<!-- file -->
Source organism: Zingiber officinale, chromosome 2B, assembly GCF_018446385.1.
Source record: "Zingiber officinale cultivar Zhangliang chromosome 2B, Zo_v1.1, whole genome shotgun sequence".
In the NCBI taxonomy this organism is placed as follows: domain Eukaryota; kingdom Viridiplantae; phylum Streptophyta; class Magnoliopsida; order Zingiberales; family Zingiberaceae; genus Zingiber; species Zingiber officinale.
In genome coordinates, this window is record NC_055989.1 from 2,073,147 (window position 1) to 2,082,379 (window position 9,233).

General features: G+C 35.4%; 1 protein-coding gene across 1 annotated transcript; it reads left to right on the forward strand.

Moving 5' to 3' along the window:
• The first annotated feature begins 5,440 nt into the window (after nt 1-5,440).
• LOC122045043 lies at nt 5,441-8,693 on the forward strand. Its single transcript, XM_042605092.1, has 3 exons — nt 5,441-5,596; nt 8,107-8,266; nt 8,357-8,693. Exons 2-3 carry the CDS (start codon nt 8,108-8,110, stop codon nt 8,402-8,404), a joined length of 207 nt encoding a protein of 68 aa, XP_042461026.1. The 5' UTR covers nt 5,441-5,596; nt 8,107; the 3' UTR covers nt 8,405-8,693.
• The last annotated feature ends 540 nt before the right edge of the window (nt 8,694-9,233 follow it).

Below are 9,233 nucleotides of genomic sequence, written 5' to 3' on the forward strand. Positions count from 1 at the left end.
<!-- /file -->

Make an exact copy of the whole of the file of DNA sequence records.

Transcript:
Source organism: Zingiber officinale, chromosome 2B, assembly GCF_018446385.1.
Source record: "Zingiber officinale cultivar Zhangliang chromosome 2B, Zo_v1.1, whole genome shotgun sequence".
In the NCBI taxonomy this organism is placed as follows: domain Eukaryota; kingdom Viridiplantae; phylum Streptophyta; class Magnoliopsida; order Zingiberales; family Zingiberaceae; genus Zingiber; species Zingiber officinale.
In genome coordinates, this window is record NC_055989.1 from 2,073,147 (window position 1) to 2,082,379 (window position 9,233).

General features: G+C 35.4%; 1 protein-coding gene across 1 annotated transcript; it reads left to right on the forward strand.

Moving 5' to 3' along the window:
• The first annotated feature begins 5,440 nt into the window (after nt 1-5,440).
• LOC122045043 lies at nt 5,441-8,693 on the forward strand. Its single transcript, XM_042605092.1, has 3 exons — nt 5,441-5,596; nt 8,107-8,266; nt 8,357-8,693. Exons 2-3 carry the CDS (start codon nt 8,108-8,110, stop codon nt 8,402-8,404), a joined length of 207 nt encoding a protein of 68 aa, XP_042461026.1. The 5' UTR covers nt 5,441-5,596; nt 8,107; the 3' UTR covers nt 8,405-8,693.
• The last annotated feature ends 540 nt before the right edge of the window (nt 8,694-9,233 follow it).

Below are 9,233 nucleotides of genomic sequence, written 5' to 3' on the forward strand. Positions count from 1 at the left end.